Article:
2.8.2. Loss Threshold . . . . . . . . . . . . . . . . . . . 10 2.8.2. Loss Threshold . . . . . . . . . . . . . . . . . . . 10
2.8.3. Calibration Results . . . . . . . . . . . . . . . . . 10 2.8.3. Calibration Results . . . . . . . . . . . . . . . . . 10
2.8.4. Path . . . . . . . . . . . . . . . . . . . . . . . . 10 2.8.4. Path . . . . . . . . . . . . . . . . . . . . . . . . 10
3. A Definition for Samples of One-way Packet Loss . . . . . . . 10 3. A Definition for Samples of One-way Packet Loss . . . . . . . 11
3.1. Metric Name: . . . . . . . . . . . . . . . . . . . . . . 11 3.1. Metric Name: . . . . . . . . . . . . . . . . . . . . . . 11
3.2. Metric Parameters: . . . . . . . . . . . . . . . . . . . 11 3.2. Metric Parameters: . . . . . . . . . . . . . . . . . . . 11
3.3. Metric Units: . . . . . . . . . . . . . . . . . . . . . . 11 3.3. Metric Units: . . . . . . . . . . . . . . . . . . . . . . 12
3.4. Definition: . . . . . . . . . . . . . . . . . . . . . . . 12 3.4. Definition: . . . . . . . . . . . . . . . . . . . . . . . 12
3.5. Discussion: . . . . . . . . . . . . . . . . . . . . . . . 12 3.5. Discussion: . . . . . . . . . . . . . . . . . . . . . . . 12
3.6. Methodologies: . . . . . . . . . . . . . . . . . . . . . 13 3.6. Methodologies: . . . . . . . . . . . . . . . . . . . . . 13
3.7. Errors and Uncertainties: . . . . . . . . . . . . . . . . 13 3.7. Errors and Uncertainties: . . . . . . . . . . . . . . . . 13
3.8. Reporting the metric: . . . . . . . . . . . . . . . . . . 13 3.8. Reporting the metric: . . . . . . . . . . . . . . . . . . 14
4. Some Statistics Definitions for One-way Packet Loss . . . . . 14 4. Some Statistics Definitions for One-way Packet Loss . . . . . 14
4.1. Type-P-One-way-Packet Loss-Average . . . . . . . . . . . 14 4.1. Type-P-One-way-Packet Loss-Average . . . . . . . . . . . 14
5. Security Considerations . . . . . . . . . . . . . . . . . . . 15 5. Security Considerations . . . . . . . . . . . . . . . . . . . 15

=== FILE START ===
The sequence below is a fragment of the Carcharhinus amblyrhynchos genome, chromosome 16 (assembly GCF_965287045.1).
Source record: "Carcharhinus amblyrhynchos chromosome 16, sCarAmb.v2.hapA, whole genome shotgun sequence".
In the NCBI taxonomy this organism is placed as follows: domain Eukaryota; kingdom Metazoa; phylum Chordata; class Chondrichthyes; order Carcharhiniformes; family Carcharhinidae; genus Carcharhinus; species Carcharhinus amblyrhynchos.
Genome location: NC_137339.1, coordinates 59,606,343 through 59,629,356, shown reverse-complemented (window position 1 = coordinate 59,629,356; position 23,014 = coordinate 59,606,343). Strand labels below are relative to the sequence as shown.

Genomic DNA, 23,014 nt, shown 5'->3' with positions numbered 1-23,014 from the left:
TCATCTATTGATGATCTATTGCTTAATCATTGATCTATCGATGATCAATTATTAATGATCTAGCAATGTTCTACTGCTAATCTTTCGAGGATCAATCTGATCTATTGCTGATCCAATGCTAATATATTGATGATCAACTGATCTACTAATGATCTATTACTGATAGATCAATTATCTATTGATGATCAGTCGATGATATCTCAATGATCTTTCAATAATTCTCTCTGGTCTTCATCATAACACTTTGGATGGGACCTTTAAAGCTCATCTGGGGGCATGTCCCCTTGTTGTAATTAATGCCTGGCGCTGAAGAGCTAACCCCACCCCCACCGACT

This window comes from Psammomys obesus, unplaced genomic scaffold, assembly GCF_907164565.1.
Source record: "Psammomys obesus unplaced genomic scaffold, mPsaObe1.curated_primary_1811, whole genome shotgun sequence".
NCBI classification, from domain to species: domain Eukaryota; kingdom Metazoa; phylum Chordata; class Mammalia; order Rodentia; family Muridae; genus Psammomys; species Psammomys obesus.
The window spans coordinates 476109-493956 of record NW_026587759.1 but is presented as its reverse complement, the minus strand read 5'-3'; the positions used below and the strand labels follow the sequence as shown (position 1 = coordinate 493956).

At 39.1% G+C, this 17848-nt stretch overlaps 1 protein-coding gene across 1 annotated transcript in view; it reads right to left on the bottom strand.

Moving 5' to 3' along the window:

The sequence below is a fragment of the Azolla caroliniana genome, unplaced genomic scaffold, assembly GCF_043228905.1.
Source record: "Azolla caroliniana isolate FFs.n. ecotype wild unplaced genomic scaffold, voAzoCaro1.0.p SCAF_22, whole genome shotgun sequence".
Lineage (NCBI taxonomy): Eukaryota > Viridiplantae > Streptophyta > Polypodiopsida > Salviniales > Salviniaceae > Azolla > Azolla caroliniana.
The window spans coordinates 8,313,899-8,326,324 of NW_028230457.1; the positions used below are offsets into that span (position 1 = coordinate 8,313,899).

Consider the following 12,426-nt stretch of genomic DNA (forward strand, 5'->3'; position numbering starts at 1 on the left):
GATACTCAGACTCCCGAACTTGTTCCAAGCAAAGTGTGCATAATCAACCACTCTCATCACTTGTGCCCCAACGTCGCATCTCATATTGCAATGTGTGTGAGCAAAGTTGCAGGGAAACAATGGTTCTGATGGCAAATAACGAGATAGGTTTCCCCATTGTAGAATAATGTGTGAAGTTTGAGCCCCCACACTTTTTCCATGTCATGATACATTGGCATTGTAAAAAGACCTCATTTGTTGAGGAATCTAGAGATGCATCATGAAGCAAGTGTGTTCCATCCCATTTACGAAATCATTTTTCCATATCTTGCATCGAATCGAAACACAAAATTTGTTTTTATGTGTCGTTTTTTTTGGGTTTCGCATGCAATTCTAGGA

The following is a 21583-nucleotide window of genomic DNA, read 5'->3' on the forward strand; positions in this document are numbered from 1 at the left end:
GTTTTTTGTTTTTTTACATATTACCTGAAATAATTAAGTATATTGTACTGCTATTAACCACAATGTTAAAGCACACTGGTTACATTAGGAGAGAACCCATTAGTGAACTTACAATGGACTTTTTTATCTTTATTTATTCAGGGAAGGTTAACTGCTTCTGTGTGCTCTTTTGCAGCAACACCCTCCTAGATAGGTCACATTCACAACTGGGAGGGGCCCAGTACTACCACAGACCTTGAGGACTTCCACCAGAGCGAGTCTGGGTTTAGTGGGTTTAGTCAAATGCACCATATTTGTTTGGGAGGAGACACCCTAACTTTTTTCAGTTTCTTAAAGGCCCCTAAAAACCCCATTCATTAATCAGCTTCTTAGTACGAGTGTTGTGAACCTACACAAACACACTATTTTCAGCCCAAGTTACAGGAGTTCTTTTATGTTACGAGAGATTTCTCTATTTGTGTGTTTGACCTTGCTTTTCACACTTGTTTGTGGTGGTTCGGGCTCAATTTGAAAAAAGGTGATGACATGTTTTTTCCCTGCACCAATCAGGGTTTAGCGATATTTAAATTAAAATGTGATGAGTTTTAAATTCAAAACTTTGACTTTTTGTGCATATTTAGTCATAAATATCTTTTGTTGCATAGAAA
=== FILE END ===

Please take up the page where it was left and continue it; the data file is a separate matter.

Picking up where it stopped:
6. Acknowledgements . . . . . . . . . . . . . . . . . . . . . . 15 6. Acknowledgements . . . . . . . . . . . . . . . . . . . . . . 15
7. RFC 2680 bis . . . . . . . . . . . . . . . . . . . . . . . . 16 7. RFC 2680 bis . . . . . . . . . . . . . . . . . . . . . . . . 16
8. IANA Considerations . . . . . . . . . . . . . . . . . . . . . 17 8. IANA Considerations . . . . . . . . . . . . . . . . . . . . . 17
9. Acknowledgements . . . . . . . . . . . . . . . . . . . . . . 17 9. Acknowledgements . . . . . . . . . . . . . . . . . . . . . . 17
10. References (temporary) . . . . . . . . . . . . . . . . . . . 17 10. References . . . . . . . . . . . . . . . . . . . . . . . . . 18
11. References . . . . . . . . . . . . . . . . . . . . . . . . . 17 10.1. Normative References . . . . . . . . . . . . . . . . . . 18
11.1. Normative References . . . . . . . . . . . . . . . . . . 17 10.2. Informative References . . . . . . . . . . . . . . . . . 19
11.2. Informative References . . . . . . . . . . . . . . . . . 18
Authors' Addresses . . . . . . . . . . . . . . . . . . . . . . . 19 Authors' Addresses . . . . . . . . . . . . . . . . . . . . . . . 19
1. Introduction 1. Introduction
This memo defines a metric for one-way packet loss across Internet This memo defines a metric for one-way packet loss across Internet
paths. It builds on notions introduced and discussed in the IPPM paths. It builds on notions introduced and discussed in the IPPM
Framework document, RFC 2330 [1]; the reader is assumed to be Framework document, [RFC2330]; the reader is assumed to be familiar
familiar with that document. with that document.
This memo is intended to be parallel in structure to a companion This memo is intended to be parallel in structure to a companion
document for One-way Delay ("A One-way Delay Metric for IPPM") [2]; document for One-way Delay ("A One-way Delay Metric for IPPM")
the reader is assumed to be familiar with that document. [RFC2679]; the reader is assumed to be familiar with that document.
The key words "MUST", "MUST NOT", "REQUIRED", "SHALL", "SHALL NOT", The key words "MUST", "MUST NOT", "REQUIRED", "SHALL", "SHALL NOT",
"SHOULD", "SHOULD NOT", "RECOMMENDED", "MAY", and "OPTIONAL" in this "SHOULD", "SHOULD NOT", "RECOMMENDED", "MAY", and "OPTIONAL" in this
document are to be interpreted as described in RFC 2119 [5]. document are to be interpreted as described in[RFC2119]. Although
Although RFC 2119 was written with protocols in mind, the key words [RFC2119] was written with protocols in mind, the key words are used
are used in this document for similar reasons. They are used to in this document for similar reasons. They are used to ensure the
ensure the results of measurements from two different implementations results of measurements from two different implementations are